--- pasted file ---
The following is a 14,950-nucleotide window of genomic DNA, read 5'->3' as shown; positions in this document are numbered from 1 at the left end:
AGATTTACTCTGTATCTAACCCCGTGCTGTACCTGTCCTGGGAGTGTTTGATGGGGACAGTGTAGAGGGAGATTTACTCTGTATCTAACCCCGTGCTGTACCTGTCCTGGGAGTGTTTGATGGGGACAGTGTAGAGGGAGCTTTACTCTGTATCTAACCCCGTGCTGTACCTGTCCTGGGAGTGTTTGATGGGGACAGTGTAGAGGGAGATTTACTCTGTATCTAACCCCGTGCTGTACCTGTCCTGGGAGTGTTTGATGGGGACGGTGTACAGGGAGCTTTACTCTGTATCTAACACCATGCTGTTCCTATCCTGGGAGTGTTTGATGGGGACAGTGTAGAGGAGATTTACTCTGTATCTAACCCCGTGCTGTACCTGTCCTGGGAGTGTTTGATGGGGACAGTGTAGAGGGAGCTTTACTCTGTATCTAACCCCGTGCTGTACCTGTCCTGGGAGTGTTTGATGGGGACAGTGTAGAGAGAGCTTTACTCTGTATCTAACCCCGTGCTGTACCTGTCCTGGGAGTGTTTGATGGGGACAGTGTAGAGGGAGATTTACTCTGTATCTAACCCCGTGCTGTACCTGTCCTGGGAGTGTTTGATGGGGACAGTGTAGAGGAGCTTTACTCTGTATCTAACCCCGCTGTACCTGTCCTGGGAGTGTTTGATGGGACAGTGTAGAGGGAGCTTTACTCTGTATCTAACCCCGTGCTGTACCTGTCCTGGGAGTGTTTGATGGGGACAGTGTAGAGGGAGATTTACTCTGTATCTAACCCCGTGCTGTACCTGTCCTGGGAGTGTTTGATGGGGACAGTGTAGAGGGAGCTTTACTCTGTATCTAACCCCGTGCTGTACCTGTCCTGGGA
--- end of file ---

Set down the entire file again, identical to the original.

The following is a 14,950-nucleotide window of genomic DNA, read 5'->3' as shown; positions in this document are numbered from 1 at the left end:
AGATTTACTCTGTATCTAACCCCGTGCTGTACCTGTCCTGGGAGTGTTTGATGGGGACAGTGTAGAGGGAGATTTACTCTGTATCTAACCCCGTGCTGTACCTGTCCTGGGAGTGTTTGATGGGGACAGTGTAGAGGGAGCTTTACTCTGTATCTAACCCCGTGCTGTACCTGTCCTGGGAGTGTTTGATGGGGACAGTGTAGAGGGAGATTTACTCTGTATCTAACCCCGTGCTGTACCTGTCCTGGGAGTGTTTGATGGGGACGGTGTACAGGGAGCTTTACTCTGTATCTAACACCATGCTGTTCCTATCCTGGGAGTGTTTGATGGGGACAGTGTAGAGGAGATTTACTCTGTATCTAACCCCGTGCTGTACCTGTCCTGGGAGTGTTTGATGGGGACAGTGTAGAGGGAGCTTTACTCTGTATCTAACCCCGTGCTGTACCTGTCCTGGGAGTGTTTGATGGGGACAGTGTAGAGAGAGCTTTACTCTGTATCTAACCCCGTGCTGTACCTGTCCTGGGAGTGTTTGATGGGGACAGTGTAGAGGGAGATTTACTCTGTATCTAACCCCGTGCTGTACCTGTCCTGGGAGTGTTTGATGGGGACAGTGTAGAGGAGCTTTACTCTGTATCTAACCCCGCTGTACCTGTCCTGGGAGTGTTTGATGGGACAGTGTAGAGGGAGCTTTACTCTGTATCTAACCCCGTGCTGTACCTGTCCTGGGAGTGTTTGATGGGGACAGTGTAGAGGGAGATTTACTCTGTATCTAACCCCGTGCTGTACCTGTCCTGGGAGTGTTTGATGGGGACAGTGTAGAGGGAGCTTTACTCTGTATCTAACCCCGTGCTGTACCTGTCCTGGGA